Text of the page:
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May 13, 1988     The Message
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May 13, 1988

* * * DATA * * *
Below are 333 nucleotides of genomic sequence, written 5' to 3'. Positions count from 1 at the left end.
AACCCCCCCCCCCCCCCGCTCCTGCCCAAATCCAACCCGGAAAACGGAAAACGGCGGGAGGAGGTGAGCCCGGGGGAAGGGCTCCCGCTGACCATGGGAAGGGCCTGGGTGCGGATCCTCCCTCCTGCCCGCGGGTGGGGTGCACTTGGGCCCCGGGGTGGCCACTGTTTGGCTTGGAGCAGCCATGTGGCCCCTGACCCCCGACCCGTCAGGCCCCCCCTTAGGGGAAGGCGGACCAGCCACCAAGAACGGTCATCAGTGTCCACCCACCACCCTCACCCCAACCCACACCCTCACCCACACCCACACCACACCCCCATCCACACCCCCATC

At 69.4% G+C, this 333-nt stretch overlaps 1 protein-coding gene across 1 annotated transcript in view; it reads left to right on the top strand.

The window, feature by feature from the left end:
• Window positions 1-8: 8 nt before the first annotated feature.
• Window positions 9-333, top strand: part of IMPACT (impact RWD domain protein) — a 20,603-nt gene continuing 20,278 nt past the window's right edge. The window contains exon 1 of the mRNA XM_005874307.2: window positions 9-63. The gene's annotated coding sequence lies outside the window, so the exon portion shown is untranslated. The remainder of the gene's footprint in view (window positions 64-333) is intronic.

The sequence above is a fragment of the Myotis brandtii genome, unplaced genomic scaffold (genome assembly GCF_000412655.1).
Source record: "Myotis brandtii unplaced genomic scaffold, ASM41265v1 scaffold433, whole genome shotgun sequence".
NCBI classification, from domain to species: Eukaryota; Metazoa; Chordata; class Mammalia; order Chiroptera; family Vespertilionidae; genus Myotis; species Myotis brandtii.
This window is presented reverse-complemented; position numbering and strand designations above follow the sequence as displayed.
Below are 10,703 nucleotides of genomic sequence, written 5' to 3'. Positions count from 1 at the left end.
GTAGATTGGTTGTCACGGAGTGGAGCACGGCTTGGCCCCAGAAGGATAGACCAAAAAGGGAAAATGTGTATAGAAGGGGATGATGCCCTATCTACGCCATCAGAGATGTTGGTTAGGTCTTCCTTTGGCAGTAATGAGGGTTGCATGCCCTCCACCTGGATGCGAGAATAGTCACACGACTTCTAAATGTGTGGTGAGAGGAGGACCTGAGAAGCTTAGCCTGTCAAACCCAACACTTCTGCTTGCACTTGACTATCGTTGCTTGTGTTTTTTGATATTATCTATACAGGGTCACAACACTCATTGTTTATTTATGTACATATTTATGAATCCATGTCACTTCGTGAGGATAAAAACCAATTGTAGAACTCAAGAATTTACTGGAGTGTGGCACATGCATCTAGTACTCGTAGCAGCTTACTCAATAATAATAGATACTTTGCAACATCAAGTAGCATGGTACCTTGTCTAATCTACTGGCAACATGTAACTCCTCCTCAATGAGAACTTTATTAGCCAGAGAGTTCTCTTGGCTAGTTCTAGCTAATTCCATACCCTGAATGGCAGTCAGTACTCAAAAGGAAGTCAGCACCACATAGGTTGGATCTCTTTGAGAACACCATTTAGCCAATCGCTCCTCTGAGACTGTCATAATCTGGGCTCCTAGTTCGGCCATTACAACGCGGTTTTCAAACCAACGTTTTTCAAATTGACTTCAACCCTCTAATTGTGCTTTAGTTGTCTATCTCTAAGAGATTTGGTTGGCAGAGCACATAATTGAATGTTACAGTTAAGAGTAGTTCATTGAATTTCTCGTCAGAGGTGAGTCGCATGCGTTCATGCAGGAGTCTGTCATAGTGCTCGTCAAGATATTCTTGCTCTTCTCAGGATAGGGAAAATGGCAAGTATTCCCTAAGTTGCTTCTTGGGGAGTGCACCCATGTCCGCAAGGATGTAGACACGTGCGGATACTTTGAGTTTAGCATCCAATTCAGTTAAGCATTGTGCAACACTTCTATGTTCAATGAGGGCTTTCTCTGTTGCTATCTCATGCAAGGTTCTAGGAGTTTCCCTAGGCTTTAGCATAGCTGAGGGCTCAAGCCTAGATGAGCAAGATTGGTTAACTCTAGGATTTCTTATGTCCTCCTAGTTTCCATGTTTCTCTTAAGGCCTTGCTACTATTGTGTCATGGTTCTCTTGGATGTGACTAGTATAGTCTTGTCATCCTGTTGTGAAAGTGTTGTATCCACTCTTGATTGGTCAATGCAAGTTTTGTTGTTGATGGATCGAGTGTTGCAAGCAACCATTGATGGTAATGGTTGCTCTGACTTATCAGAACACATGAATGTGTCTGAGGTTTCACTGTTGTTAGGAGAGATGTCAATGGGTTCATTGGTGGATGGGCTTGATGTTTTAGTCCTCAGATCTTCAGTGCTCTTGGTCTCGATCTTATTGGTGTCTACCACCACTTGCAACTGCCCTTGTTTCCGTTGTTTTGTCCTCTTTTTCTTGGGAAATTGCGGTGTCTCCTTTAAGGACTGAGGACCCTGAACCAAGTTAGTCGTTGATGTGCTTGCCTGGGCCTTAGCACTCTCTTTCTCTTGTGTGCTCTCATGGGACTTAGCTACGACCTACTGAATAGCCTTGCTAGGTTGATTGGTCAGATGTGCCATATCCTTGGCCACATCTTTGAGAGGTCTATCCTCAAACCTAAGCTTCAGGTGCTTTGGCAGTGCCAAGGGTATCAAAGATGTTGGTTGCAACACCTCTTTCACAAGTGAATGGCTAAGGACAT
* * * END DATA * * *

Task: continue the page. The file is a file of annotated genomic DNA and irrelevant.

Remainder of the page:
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6 , The Message -- for Catholics of Southwestern Indiana Map 13, 1988 I I I II II I The gift of life Catholic Cht=rch has long history of support for organ donations By MARY T. ELLERT Message Staff Writer Life and death issues fre- quently find the Church and Medical Science with differing viewpoints. The Catholic Church, however, is "one of the longest religious supporters" of organ and tissue donation, ac- cording to Barbara Gibson, regional transplant coordinator for Indiana University Hospital. Pope Pius XII, who served from 1939-58, was the first )ope to support the idea of IIIII II I I llll organ donation and transplan- tationj according to Gibson. His teachings on the subject are still relied upon today by Pope John Paul II, she said. Sister Catherine Kelly, direc- tor of pastoral care at St. Mary's Medical Center, Evansville, described the process of organ and tissue transplantation as "very gospel-oriented in terms of laying one's life down for one's friends." The best gift a person can give is the gift of life, she explained. Currently, there are over 240 New doors On Easter Sunday, Bishop Francis R. Shea dedicated three new stained glass double-doors at the entrance of St. Boniface Church, Evansville. Pictured above is a portion of one set of seven-foot doors, which features detailed pictures of St. Boniface and a replica of the church building. Above the doors are stained glass transoms. The new "Bavarian" stained glass doors match the original stained glass win- dows in the 107-year-old church. The $52,000 project was started in June of 1885; the doors were completely installed this past December. The artwork was designed by Evansville artist Joseph Stagg, and the doors were made by a company in Chicago. Also at the parish, around $70,000 was spent to repair the church roof, ceiling and storm win- dows following a wind storm Dec. 14, 1987. The church plans to get new carpeting soon, and studies are currently being taken on the possibility of air-conditioning, according to Bob Koressel and Joan Preske, parishioners. -- Message Photo by Mary T. Ellen Indiana residents waiting for an organ or tissue transplant, ac- cording to the Indiana Organ Procurement Organization, Inc., {IOPOI). IOPOI was created in October 1987 "to insure a unified system for the procurement and distribution of organs and tissues for transplantation." Member organizations include: Indiana University Hospitals, Indianapolis; Methodist Hospital, Indianapolis; Indiana Lions Eye Bank, Indianapolis; American Red Cross Blood Services-Fort Wayne Region Transplantation Services, Fort Wayne; and Central Indiana Regional Blood Center Tissue Bank, Indianapolis. Because of the great need for donors, an amendment to the state Uniform Anatomical Gift Act was passed in 1986, which requires hospitals to develop policies and procedures regard- ing procurement of organ and tissues. By law, hospital of- ficials are required to approach family members, when a relative dies, and inform them of their option to donate their loved one's tissues o r organs. "It's a very difficult time to approach a family with this kind of issue," said Lisa Targ- gait, director of social services at St. Joseph's Hospital, Hunt- ingburg. Her first priority is to assist family members with their grief and take care of their immediate needs. After this, she explains the procedures for organ donation. According to the Uniform Anatomical Gift Act, anyone who is 18 or older and of sound mind may become a donor when he dies. Interested per- sons can become donors by .: Buehlers I.G.A. "The Thrifty Housewife's Source of Savings" QUALITY FOODS, MEATS HUNTINGBURG Compliments Nass & Son Inc. FUNERAL HOME Huntingburg, Ind. FOR COMPLETE ELECTRICAL SERVICE H.G. FISCHER FIT. 1 ST. ANTHONY i I |1 Ii , CHURCH WINDOW RESTORATION & STORM GLASS WINDOWS AND TIFFANY-STYLE SHADES DESIGNED, FABRICATED & REPAIRED 1220 FIRST AVENUE., EVANSVILLE, It': 47710 TIMOTHY L. DASSEL PRESIDENT PHONE: 425-8658 =l i AREA CODE: 81, . DC00'IqUT completing an organ donor card, which is available at the Division of Motor Vehicles, Minors may become donors with the consent of a parent or guardian. Even though a person has signed the back of his driver's license or a uniform donor card, it is still up to the next-of-kin to decide whether or not his wishes are carried out. It is for this reason that com- munication is important, according to Gibson. If a person feels strongly about being an organ or tissue donor, he should let his family members know, so that they will have no question about how he feels about it. All cadaver organ transplants come from persons who have met the universal criteria for brain death. Brain death is the condition in which the brain has ceased functioning, but other organs may continue functioning with medical support. The heart, liver and kidneys must be removed immediately to insure a successful transplant. Timing is less critical in the procurement of bone and tissue, which takes place within 24 hours of death. Bone is used for facial reconstructive surgery, spinal fusions and to correct birth defects in children. Skin is used to treat burn victims. Eye tissue is used for corneal transplants and research. Indiana University Hospital usually sends letters to the donor's family, informing them about the success of the transplant and how the patient is doing, according to Mike Keller, manager of the intensive care unit at Memorial Hospital in Jasper. However, he added that there is "strict anonymity" between the donor's family and the recipient. Some families of dono never want any information about the transplants, accord- ing to Gibson. With some families, though, there is the danger of believing the loved one is "living on." If relatives think their loved one is still alive because of an organ transplant, they have not completed the grieving process and should consider seeking counsehng,' said Gibson. , She described her job as regional transplant coordinator as "emotionally and physically exhausting" because it involves a great deal of grief counseling. There are rewards, though, in knowing that transplant reci- pients can recover to lead "near normal lives." Gibson recalled a particularly heart-wrenching story of a young mother who lost her child. Because she donated her child's tissues and organs, seven people were helpf*l through cornea, kidney, li,e and heart transplants. "She was able to reach out in her time of grief because she cared," said Gibson. The mother explained that she felt selfish, as if the only reason she donated her child's tissues and organs was so that she would feel better. "I didn't see it as a selfis act," said Gibson. "If all of us were this 'selfish,' the world would be a much better place. "It's people like her is what my job is all about -- to give them something to hang onto." II PAT BOONE CONCERT Friday, May 20% 8:00 p.m. Vanderburgh Auditorium To Benefit Senior Citizens , Tickets: $10 00 (only) Personal Reception with Pat Boone $ 75/Couple o.,.. ,o o c.. AVAILABLE AT:. S.W.I.R.C.A. or call 464-7800 Schnucks Easter Seals (Rehab Center on Bellemeade) Sx=dey Southwestern Indiana RogionsI Coil on Aging and The Soutl/mJtem Indiana Senior Czane Foundallon, Inc.